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Review
. Mar-Apr 2016;58(5):464-72.
doi: 10.1016/j.pcad.2015.11.006. Epub 2015 Nov 14.

The Evidence for Saturated Fat and for Sugar Related to Coronary Heart Disease

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Free PMC article
Review

The Evidence for Saturated Fat and for Sugar Related to Coronary Heart Disease

James J DiNicolantonio et al. Prog Cardiovasc Dis. .
Free PMC article

Abstract

Dietary guidelines continue to recommend restricting intake of saturated fats. This recommendation follows largely from the observation that saturated fats can raise levels of total serum cholesterol (TC), thereby putatively increasing the risk of atherosclerotic coronary heart disease (CHD). However, TC is only modestly associated with CHD, and more important than the total level of cholesterol in the blood may be the number and size of low-density lipoprotein (LDL) particles that contain it. As for saturated fats, these fats are a diverse class of compounds; different fats may have different effects on LDL and on broader CHD risk based on the specific saturated fatty acids (SFAs) they contain. Importantly, though, people eat foods, not isolated fatty acids. Some food sources of SFAs may pose no risk for CHD or possibly even be protective. Advice to reduce saturated fat in the diet without regard to nuances about LDL, SFAs, or dietary sources could actually increase people's risk of CHD. When saturated fats are replaced with refined carbohydrates, and specifically with added sugars (like sucrose or high fructose corn syrup), the end result is not favorable for heart health. Such replacement leads to changes in LDL, high-density lipoprotein (HDL), and triglycerides that may increase the risk of CHD. Additionally, diets high in sugar may induce many other abnormalities associated with elevated CHD risk, including elevated levels of glucose, insulin, and uric acid, impaired glucose tolerance, insulin and leptin resistance, non-alcoholic fatty liver disease, and altered platelet function. A diet high in added sugars has been found to cause a 3-fold increased risk of death due to cardiovascular disease, but sugars, like saturated fats, are a diverse class of compounds. The monosaccharide, fructose, and fructose-containing sweeteners (e.g., sucrose) produce greater degrees of metabolic abnormalities than does glucose (either isolated as a monomer, or in chains as starch) and may present greater risk of CHD. This paper reviews the evidence linking saturated fats and sugars to CHD, and concludes that the latter is more of a problem than the former. Dietary guidelines should shift focus away from reducing saturated fat, and from replacing saturated fat with carbohydrates, specifically when these carbohydrates are refined. To reduce the burden of CHD, guidelines should focus particularly on reducing intake of concentrated sugars, specifically the fructose-containing sugars like sucrose and high-fructose corn syrup in the form of ultra-processed foods and beverages.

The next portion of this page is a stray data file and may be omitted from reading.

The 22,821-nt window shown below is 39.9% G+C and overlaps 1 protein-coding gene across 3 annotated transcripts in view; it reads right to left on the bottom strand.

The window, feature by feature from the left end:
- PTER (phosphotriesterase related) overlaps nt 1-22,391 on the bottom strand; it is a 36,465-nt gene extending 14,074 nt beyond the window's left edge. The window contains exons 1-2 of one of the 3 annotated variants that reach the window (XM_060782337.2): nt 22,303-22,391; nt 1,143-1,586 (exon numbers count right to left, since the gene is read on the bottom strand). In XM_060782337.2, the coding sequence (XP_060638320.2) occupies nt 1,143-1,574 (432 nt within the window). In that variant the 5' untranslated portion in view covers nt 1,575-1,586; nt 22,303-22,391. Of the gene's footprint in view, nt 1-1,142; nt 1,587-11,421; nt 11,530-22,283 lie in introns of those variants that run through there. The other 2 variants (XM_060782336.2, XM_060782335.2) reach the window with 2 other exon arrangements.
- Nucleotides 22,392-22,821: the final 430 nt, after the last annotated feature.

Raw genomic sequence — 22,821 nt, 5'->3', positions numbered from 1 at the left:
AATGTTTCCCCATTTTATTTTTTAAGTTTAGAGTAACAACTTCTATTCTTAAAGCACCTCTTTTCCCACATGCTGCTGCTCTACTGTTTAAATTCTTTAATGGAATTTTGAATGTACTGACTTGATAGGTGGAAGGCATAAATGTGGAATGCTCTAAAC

Keywords: Cardiovascular disease; Cholesterol; Coronary heart disease; Fatty acids; Fructose; Lipids; Lipoproteins; Saturated fat; Sucrose; Sugar.

Conflict of interest statement

Grants, financial support, conflicts of interest: Research by Dr. Lucan reported in this publication was supported by the Eunice Kennedy Shriver National Institute of Child Health & Human Development of the National Institutes of Health under Award Number K23HD079606. The content is solely the responsibility of the authors and does not necessarily represent the official views of the National Institutes of Health.

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